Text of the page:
‘Dear Parent, Your Child Has Had a Psychotic Break’
September 22, 2015 3:30 am September 22, 2015 3:30 am
I sit in my small office at the university counseling center, sighing as I pick up the phone to make the call that I always dread. I have worked as a psychiatrist with college students for 20 years, and this part never gets easier. One, two, three rings, and the mother of a student who had been in my office minutes earlier answers the phone.
I introduce myself and then deliver the news: “I’ve had to hospitalize your son, Jacob.”
“What are you talking about?” she says. “There’s nothing wrong with my son.”
I explain that his roommates brought him in earlier that day. They told me that he hadn’t slept in a week and had barely had anything to eat or drink.
“I know,” she says. “They called me. But he’s just adjusting to school. He arrived a month ago. He’s a freshman, for God’s sake.”
I concede that freshmen can have a tough time adjusting, but emphasize that Jacob is having a psychotic episode. He was afraid to leave my office, I tell her, because he felt he was being followed on campus. He said he had not been able to get any work done because he was confused and distracted by voices in his head. The hospital, I explain, is the safest place for him right now.
“My son was an all-A student in high school,” she maintains. “He won debate competitions.”
I understand her denial. I have college-age children. If one of them became psychotic, I would be in shock. And I would be angry with the messenger.
“So why couldn’t you wait until I got there to see what was going on?” she asks. “I could get a flight in a few days and meet with you and my son.”
Jacob’s mother lives a thousand miles away. There is no father in the picture.
I agree that it would have been better if she and Jacob and I could have met in my office together. But I reiterate that it wouldn’t have been safe to wait until she got here. Jacob was so confused and scared that I wasn’t sure he could have made it back to his dorm.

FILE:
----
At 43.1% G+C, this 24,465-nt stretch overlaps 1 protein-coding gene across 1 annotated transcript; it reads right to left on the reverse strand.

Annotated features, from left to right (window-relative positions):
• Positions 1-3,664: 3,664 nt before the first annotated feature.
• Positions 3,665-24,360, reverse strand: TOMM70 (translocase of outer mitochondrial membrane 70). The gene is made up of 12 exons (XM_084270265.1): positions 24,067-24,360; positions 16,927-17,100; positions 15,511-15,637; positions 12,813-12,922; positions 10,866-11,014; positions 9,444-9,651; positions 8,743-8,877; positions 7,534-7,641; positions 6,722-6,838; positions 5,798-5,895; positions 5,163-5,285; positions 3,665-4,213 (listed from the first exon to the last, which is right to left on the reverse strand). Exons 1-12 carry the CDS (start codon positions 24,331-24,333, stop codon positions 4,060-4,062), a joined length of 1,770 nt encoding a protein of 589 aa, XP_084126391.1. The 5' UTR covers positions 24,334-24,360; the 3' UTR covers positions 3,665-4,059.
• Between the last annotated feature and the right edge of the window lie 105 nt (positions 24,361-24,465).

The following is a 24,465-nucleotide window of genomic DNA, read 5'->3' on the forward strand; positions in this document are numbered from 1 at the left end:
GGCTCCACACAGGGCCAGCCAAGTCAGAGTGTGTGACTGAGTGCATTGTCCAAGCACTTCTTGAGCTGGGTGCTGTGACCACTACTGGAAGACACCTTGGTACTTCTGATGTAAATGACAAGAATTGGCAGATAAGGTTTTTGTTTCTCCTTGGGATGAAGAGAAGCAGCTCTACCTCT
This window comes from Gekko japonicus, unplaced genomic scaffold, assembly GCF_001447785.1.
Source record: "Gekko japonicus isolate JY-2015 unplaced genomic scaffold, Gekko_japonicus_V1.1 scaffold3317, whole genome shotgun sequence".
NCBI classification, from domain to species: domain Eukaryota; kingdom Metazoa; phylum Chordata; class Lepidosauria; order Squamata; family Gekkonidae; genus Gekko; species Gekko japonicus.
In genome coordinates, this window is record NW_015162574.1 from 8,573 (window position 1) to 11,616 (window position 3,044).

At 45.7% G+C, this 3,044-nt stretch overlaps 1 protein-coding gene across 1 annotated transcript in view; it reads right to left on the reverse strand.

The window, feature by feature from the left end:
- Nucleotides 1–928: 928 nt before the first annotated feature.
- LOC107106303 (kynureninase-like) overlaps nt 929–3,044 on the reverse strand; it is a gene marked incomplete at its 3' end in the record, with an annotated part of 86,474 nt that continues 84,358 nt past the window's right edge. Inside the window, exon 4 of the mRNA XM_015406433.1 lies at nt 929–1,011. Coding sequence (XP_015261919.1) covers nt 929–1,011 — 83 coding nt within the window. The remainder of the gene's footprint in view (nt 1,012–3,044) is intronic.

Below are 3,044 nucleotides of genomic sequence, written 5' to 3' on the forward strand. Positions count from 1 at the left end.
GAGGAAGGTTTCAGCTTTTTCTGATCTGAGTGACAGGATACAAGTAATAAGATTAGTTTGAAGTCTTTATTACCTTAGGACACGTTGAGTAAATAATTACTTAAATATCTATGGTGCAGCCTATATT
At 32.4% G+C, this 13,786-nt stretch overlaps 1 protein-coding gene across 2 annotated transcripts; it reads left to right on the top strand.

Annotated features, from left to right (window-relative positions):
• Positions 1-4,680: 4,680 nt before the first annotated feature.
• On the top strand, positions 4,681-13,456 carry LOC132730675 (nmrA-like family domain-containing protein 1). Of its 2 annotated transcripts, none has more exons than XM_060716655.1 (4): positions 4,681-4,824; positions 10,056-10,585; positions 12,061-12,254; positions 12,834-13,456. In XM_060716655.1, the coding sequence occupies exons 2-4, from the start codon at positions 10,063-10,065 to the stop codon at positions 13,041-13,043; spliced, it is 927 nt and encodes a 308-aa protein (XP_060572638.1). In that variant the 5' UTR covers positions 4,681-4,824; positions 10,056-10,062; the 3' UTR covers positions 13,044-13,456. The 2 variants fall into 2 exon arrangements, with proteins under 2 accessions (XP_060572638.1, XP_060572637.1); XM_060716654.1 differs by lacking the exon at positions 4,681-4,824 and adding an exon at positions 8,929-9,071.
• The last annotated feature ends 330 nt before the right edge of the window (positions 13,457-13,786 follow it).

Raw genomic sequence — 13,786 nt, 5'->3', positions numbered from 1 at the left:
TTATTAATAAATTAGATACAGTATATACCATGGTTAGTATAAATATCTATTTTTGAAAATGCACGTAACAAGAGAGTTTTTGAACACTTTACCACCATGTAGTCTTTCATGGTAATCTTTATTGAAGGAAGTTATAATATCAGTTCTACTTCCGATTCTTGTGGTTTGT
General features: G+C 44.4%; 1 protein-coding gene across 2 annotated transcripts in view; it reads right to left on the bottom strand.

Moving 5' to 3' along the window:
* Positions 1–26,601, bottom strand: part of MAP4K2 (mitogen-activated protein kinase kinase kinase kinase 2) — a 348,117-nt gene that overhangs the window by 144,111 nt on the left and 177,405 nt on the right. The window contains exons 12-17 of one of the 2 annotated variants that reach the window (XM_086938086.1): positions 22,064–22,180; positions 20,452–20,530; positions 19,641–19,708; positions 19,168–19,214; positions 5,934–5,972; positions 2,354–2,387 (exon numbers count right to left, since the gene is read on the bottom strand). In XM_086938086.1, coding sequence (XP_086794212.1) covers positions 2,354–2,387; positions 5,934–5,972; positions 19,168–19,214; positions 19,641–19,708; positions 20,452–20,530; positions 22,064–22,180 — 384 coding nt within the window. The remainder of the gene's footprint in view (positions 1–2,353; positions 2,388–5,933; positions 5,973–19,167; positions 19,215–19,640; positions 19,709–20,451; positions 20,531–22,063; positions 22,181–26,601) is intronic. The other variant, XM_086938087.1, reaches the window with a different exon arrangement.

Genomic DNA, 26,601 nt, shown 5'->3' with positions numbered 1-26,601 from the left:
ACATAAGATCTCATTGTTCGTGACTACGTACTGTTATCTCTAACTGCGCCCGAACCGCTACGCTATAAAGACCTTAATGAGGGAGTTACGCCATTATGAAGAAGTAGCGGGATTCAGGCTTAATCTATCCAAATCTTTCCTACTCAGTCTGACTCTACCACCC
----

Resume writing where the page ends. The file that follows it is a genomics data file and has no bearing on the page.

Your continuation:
In an ideal world, there would be somewhere else for Jacob to go until his mother arrived, someplace other than a hospital, where he could get support and be encouraged to eat, sleep and take some medication. But we don’t have anything like that on campus or in our city.
I had spent over two hours with Jacob. I called in another psychiatrist to meet with him and offer her opinion. She agreed that he needed help in a hospital setting right away. If only his mother could have seen him, disheveled, wearing a heavy sweatshirt even though it was 90 degrees out, looking away from us and mumbling at voices only he could hear.
“So what do I do now?” his mother asks.
I suggest that she get on the plane as soon as possible and meet with Jacob and his treatment team at the hospital inpatient unit. I tell her that I don’t know how long he will be in the hospital. It may be a very short period of time.
“And then he will return to school, right?” she asks.
I tell her that I generally recommend that a person who has had a psychotic episode take the semester off, so that he has time to fully recover.
“No, he’ll be back in school,” she insists. And we end the conversation there.
I go to our team nurse to give her an update, in case the hospital or Jacob’s mother calls. But really, I am going to talk about the experience, to share it with a sympathetic listener, because there is always sadness and a sense of loss when a young person has a psychotic break.
I return to my office. Now that I have treated Jacob, I need to do the paperwork. My progress note, which I will fax to the hospital, explains my reason for hospitalizing Jacob. I also call the attending psychiatrist on the unit to discuss the case; I don’t want anything to fall through the cracks.
And then I wait.
A few days pass, and there is no word from the hospital. I hope, for Jacob’s sake, that he will be going home. Some people recover quickly from a psychotic episode, but others can take months. Jacob would be better off under the watchful eye of a parent who could catch signs of a relapse quickly. Perhaps he could transfer to a college near his mother’s house.
Ten days after I hospitalize Jacob, I get a phone call from the hospital. I’m told that Jacob is back at school and wants to see me.
Of course I will meet with him. But I am frustrated. He should be home, or in some sort of housing where daily support is provided, or in an intensive outpatient program. There should be an array of intermediate-level treatment measures after the patient leaves the hospital, for which insurance companies should provide reimbursement. Jacob needs more help than he will get as a college student living on campus. But options are limited.